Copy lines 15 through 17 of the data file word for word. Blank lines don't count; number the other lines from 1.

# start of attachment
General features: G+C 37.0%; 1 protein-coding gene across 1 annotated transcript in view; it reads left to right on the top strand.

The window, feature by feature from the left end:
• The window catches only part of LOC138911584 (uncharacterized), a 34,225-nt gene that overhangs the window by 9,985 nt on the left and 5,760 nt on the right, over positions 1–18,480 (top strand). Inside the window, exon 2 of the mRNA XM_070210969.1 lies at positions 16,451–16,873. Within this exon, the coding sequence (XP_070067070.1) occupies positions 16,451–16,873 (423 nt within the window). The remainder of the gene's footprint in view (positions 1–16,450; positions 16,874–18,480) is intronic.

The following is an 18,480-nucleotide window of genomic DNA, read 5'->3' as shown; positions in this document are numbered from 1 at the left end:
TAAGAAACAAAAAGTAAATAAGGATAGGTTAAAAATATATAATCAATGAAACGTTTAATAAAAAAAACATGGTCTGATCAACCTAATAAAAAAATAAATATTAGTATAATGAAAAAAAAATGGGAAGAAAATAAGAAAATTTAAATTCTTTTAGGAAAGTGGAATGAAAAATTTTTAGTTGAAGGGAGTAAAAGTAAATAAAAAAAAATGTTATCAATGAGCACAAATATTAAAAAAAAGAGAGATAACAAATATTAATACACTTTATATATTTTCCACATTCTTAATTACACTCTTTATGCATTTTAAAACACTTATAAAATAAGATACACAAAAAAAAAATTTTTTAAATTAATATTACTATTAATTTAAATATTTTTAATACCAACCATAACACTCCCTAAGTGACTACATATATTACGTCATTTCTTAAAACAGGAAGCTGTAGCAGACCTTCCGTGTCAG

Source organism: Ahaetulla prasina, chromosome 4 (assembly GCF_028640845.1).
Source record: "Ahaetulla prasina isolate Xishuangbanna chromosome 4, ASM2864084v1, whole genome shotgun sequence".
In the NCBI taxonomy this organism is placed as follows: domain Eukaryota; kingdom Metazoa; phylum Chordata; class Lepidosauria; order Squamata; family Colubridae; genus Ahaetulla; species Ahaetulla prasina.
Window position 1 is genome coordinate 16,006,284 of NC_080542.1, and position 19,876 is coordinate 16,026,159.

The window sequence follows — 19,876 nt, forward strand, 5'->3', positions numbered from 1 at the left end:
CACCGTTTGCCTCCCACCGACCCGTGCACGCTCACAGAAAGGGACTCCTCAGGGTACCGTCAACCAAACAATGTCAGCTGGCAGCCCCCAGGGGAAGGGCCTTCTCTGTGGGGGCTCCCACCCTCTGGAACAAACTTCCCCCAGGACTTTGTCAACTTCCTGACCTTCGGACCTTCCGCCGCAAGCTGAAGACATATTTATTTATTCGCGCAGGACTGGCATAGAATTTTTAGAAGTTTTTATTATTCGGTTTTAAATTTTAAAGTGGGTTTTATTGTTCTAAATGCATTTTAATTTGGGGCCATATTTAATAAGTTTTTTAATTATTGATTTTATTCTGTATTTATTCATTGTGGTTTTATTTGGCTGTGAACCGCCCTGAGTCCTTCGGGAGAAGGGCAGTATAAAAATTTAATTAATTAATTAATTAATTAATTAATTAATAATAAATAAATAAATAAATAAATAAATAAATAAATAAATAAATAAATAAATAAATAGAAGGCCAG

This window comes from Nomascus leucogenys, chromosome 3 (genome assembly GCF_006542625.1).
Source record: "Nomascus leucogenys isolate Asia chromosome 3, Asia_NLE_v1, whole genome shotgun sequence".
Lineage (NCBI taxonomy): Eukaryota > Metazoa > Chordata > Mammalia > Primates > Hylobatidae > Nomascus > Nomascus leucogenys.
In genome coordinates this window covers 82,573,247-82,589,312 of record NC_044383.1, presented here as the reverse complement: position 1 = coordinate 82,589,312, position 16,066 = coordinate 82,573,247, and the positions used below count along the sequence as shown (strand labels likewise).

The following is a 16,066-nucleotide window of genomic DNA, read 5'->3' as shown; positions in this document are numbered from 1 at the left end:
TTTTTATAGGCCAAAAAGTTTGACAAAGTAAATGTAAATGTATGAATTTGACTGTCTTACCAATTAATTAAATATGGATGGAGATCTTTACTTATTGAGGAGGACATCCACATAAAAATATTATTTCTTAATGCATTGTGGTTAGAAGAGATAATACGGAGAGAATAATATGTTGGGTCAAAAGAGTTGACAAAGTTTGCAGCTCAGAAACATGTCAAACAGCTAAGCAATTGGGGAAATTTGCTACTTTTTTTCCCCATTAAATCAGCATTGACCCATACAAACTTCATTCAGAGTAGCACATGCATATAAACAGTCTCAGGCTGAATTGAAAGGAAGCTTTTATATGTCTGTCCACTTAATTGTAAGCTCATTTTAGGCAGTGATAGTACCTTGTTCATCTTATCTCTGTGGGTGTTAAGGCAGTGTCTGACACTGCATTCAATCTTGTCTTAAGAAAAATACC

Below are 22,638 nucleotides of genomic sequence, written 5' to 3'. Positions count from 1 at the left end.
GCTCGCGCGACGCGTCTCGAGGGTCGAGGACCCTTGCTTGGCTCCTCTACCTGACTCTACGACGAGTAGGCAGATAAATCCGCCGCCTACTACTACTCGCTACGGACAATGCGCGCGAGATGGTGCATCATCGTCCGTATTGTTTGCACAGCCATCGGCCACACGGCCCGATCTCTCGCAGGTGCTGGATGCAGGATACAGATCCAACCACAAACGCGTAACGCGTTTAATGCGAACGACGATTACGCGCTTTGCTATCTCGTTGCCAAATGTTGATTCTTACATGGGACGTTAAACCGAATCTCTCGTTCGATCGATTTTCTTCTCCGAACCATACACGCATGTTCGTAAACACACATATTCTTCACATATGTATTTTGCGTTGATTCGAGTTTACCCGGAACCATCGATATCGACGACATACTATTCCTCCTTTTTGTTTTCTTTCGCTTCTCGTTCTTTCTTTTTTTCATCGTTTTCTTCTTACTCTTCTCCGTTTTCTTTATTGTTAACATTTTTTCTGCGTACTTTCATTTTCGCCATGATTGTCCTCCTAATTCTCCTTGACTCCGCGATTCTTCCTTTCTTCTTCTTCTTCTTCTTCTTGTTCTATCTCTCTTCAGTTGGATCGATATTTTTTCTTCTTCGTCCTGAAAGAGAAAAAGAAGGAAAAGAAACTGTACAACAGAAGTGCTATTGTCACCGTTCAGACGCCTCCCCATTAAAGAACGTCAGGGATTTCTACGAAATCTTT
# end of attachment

In genome coordinates this window covers 82,573,247-82,589,312 of record NC_044383.1, presented here as the reverse complement: position 1 = coordinate 82,589,312, position 16,066 = coordinate 82,573,247, and the positions used below count along the sequence as shown (strand labels likewise).

The following is a 16,066-nucleotide window of genomic DNA, read 5'->3' as shown; positions in this document are numbered from 1 at the left end:
TTTTTATAGGCCAAAAAGTTTGACAAAGTAAATGTAAATGTATGAATTTGACTGTCTTACCAATTAATTAAATATGGATGGAGATCTTTACTTATTGAGGAGGACATCCACATAAAAATATTATTTCTTAATGCATTGTGGTTAGAAGAGATAATACGGAGAGAATAATATGTTGGGTCAAAAGAGTTGACAAAGTTTGCAGCTCAGAAACATGTCAAACAGCTAAGCAATTGGGGAAATTTGCTACTTTTTTTCCCCATTAAATCAGCATTGACCCATACAAACTTCATTCAGAGTAGCACATGCATATAAACAGTCTCAGGCTGAATTGAAAGGAAGCTTTTATATGTCTGTCCACTTAATTGTAAGCTCATTTTAGGCAGTGATAGTACCTTGTTCATCTTATCTCTGTGGGTGTTAAGGCAGTGTCTGACACTGCATTCAATCTTGTCTTAAGAAAAATACC